Tempting though it may be to regard the work of Tom Darksmith as the soundtrack to a debilitating hangover in search of shameless debauchery, nope, you must be thinking of someone else. A 50-year-old who still skateboards, probably. If anything, it’s our contemporary era’s chronic malaise that seems to be what evolves apace with the ongoing doomsday-affirming mumble-scapes and murky abrasions this Oakland-based artist delivers at steady but irregular intervals — not the other way around.
Sophistos and returning champions might feel oddly soothed by the new side-long grit-plateaus on No Rent’s c30, where master forager Darksmith smudges and gnaws the less conspicuous avenues of noise design, like a very determined ostrich auditioning for the role of truffle pig (since he’s down there anyway). It’s your classic journey-not-the-destination work, inefficiency be damned, devoid of stunt screeching beloved by shallow and cynical hacks the world over, too imbued with real-world demands to bother with the showy academic pretense of ascribing significance to the commonplace or to indirectly challenging the listener to not hate his guts by the time the play button snaps off. Darksmith works for a living, presumes you do, too — even you unemployable lunatics — and has loaded Island of Stability/Primitive Version with a solid and fulfilling program: churning and grinding molded into a coherent, communal, quasi-narrative mass; voice fragments shattered and scattered near urban storm drains, where the last flickers of meaning rot and ooze downward toward the final mulch pile; and evocations of drama-free emotional desolation hobbling through borderline toxic atmospheres.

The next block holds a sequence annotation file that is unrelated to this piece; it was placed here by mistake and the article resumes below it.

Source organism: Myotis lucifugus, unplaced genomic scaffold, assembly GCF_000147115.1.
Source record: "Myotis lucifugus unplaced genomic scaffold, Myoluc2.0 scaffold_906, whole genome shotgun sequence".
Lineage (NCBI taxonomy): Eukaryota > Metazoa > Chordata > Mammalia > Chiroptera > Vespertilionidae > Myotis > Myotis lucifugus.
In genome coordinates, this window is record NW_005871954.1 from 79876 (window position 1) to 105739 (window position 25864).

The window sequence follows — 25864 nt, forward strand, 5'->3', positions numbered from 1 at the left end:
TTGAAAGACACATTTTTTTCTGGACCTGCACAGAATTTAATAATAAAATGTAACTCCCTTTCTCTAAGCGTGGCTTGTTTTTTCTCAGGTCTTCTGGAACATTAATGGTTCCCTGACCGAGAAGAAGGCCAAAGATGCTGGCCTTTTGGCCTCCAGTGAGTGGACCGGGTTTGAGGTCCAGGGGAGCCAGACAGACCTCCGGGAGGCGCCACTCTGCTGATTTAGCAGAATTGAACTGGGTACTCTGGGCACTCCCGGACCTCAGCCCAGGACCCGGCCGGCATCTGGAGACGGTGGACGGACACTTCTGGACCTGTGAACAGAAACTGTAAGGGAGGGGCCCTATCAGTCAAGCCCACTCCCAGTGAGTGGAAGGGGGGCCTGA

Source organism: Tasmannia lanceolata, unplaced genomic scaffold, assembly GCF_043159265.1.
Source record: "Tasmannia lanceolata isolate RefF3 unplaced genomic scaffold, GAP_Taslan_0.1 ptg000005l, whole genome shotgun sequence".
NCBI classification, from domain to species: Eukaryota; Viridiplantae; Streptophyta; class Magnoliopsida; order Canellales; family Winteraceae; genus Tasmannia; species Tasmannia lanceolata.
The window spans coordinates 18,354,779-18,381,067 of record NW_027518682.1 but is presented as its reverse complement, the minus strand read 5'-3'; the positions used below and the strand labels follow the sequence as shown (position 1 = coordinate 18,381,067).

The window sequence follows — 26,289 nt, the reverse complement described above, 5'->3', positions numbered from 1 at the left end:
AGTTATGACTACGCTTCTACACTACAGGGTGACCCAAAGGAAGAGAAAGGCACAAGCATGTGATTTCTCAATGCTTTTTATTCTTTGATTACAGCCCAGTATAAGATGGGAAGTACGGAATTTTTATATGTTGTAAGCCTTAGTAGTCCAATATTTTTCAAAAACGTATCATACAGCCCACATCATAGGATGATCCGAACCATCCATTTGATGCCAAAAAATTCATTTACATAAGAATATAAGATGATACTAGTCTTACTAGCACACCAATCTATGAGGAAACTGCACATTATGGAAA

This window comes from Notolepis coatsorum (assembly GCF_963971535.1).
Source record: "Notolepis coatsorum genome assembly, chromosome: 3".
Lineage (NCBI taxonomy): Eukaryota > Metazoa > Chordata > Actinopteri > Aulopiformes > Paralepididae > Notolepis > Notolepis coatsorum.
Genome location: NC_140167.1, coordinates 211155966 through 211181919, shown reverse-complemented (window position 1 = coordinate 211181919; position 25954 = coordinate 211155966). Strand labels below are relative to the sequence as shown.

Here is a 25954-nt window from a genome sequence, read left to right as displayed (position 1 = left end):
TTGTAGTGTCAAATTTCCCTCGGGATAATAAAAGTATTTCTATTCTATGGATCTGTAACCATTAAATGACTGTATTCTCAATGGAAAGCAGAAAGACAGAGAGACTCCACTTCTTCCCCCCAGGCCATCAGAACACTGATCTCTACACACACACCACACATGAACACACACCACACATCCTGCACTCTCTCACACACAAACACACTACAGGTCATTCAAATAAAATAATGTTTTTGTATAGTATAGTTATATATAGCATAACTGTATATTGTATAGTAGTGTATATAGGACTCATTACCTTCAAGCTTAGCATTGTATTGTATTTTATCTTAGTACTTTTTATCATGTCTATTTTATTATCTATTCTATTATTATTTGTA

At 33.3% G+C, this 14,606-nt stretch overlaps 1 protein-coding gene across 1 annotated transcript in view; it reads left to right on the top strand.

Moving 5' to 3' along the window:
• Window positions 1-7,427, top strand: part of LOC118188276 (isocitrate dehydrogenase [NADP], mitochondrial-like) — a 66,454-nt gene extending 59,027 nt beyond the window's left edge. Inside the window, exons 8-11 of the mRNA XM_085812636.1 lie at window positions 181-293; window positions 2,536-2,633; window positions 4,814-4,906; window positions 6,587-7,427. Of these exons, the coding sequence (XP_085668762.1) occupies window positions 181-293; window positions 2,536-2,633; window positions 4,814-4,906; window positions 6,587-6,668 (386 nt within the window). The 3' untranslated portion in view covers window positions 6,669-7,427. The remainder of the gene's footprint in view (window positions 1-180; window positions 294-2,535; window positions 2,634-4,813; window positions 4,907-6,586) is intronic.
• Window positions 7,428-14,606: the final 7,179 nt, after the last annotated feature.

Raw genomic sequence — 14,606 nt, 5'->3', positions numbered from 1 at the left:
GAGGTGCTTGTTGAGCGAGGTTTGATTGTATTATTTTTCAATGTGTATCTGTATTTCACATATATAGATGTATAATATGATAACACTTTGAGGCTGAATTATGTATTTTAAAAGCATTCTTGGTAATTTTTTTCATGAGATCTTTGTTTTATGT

– S. Glass